3 Things You Need Before Installing VOIP in Your Small Business
By Meagan Webb-Morgan, Guest Contributor
Installing Voice over Internet Protocol phone service gives you access to corporate-quality phone features at a cost that is affordable for your small business. TheDigest.com explains, “The low cost of a VoIP phone system, as well as its digital features, can help your business run more smoothly and develop a professional image.”
While VOIP is a phone technology many businesses use, it works much differently from your standard phone system. Because of this, you need to take into account several considerations: Internet quality, service level agreement, and current business processes. Be sure you have answers to the following concerns before installing your new and improved phone system.
A Quality Internet Connection
There are a wide variety of options for implementing VoIP within your small business, from simple computer-based solutions to those that require new wiring and dedicated hardware. No matter what sort of service you choose, picking the right phone service provider is only half of the battle.
- Your current Internet connection may not have enough bandwidth to handle the increased usage following installation of your VoIP service. Transmitting voice takes up much more bandwidth than accessing email or social media does, so you may need to increase your limit in order to achieve good call quality.
- Depending on the number of lines you plan to utilize in your phone system, you may need to install a dedicated Internet connection just for your calls.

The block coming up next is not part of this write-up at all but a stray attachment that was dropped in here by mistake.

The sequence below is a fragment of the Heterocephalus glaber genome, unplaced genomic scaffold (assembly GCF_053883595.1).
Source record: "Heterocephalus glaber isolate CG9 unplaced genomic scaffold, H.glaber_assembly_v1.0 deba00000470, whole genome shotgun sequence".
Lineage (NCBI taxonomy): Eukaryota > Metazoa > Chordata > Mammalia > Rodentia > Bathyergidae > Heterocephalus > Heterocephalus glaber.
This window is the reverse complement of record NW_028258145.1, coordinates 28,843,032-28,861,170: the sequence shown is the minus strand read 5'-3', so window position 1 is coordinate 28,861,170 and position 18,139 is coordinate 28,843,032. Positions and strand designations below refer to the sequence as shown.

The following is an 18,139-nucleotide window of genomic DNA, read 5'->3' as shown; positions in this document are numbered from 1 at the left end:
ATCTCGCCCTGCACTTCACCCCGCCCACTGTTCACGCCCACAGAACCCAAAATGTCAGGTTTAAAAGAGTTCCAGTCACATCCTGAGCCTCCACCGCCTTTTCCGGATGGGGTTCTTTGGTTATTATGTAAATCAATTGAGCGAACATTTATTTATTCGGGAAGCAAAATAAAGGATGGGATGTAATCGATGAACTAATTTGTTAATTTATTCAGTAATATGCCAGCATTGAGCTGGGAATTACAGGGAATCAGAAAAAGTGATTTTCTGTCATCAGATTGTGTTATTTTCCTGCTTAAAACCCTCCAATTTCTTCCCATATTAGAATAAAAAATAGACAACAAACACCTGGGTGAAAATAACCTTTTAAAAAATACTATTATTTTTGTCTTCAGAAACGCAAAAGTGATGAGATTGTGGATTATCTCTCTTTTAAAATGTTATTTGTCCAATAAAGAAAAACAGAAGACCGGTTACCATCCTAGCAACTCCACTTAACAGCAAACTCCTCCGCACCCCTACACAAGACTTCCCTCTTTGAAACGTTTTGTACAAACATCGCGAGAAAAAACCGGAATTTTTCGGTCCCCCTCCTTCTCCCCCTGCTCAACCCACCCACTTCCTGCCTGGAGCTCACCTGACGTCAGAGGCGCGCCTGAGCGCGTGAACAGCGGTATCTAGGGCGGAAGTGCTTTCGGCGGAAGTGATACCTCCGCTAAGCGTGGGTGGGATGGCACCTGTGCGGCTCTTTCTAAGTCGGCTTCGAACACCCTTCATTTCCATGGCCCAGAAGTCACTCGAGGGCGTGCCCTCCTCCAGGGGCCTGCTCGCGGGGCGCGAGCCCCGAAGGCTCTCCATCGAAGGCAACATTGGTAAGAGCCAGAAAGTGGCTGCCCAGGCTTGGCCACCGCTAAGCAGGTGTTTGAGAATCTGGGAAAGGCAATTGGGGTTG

- Because your phone service will be transmitted by your Internet service, the two can come into conflict. You can avoid this circumstance by making sure your connection has enough bandwidth, or by purchasing your Internet and digital phone service from the same provider.
A Solid Service Level Agreement
The quality of your business VoIP service should be better than the service available to regular consumers and should be guaranteed by the provider’s Service Level Agreement (SLA). If a provider does not offer an SLA, or offers one with poorly-defined terms, you should reject the contract and find a different provider. When investigating a provider’s SLA, look for the following elements:
- Performance. What are the limits on poor quality, latency, and jitter?
- Availability. What are the limits on downtime? How do they calculate the limits?
- Warranties and guarantees. What does the SLA promise, and how does it back up those promises?
- Responsibility. How are problems reported? How long until problems are fixed? How do they handle refunds for downtime or other problems?
An Alternate Phone Connection
Take a step back to look at your business, your technology, and your needs. Determine how they will be affected by a switch from analog to digital phones – not just in terms of call quality.
- If your business property has an alarm system, that system may require an analog phone connection to contact the authorities in case of a break-in. While this requirement does not preclude your switching to VoIP service, you may need to keep a single phone line installed in order to keep your alarm system working.
- Your credit card processing hardware or POS system may also run on an analog line. Make sure that your hardware can be switched over to an internet connection and still function properly.
Before you install a new Internet phone system, make sure that the switch will not result in unexpected negative consequences. VoIP comes with many benefits and features that are well-suited to small businesses, so long as you take the time to ensure you have the right internet connection and a solid SLA that guarantees quality service.
Megan Webb-Morgan is a web content writer for Resource Nation. She writes about small business, focusing on topics such as business communications. Follow Resource Nation on Facebook, catch them tweeting from @ResourceNation, too!
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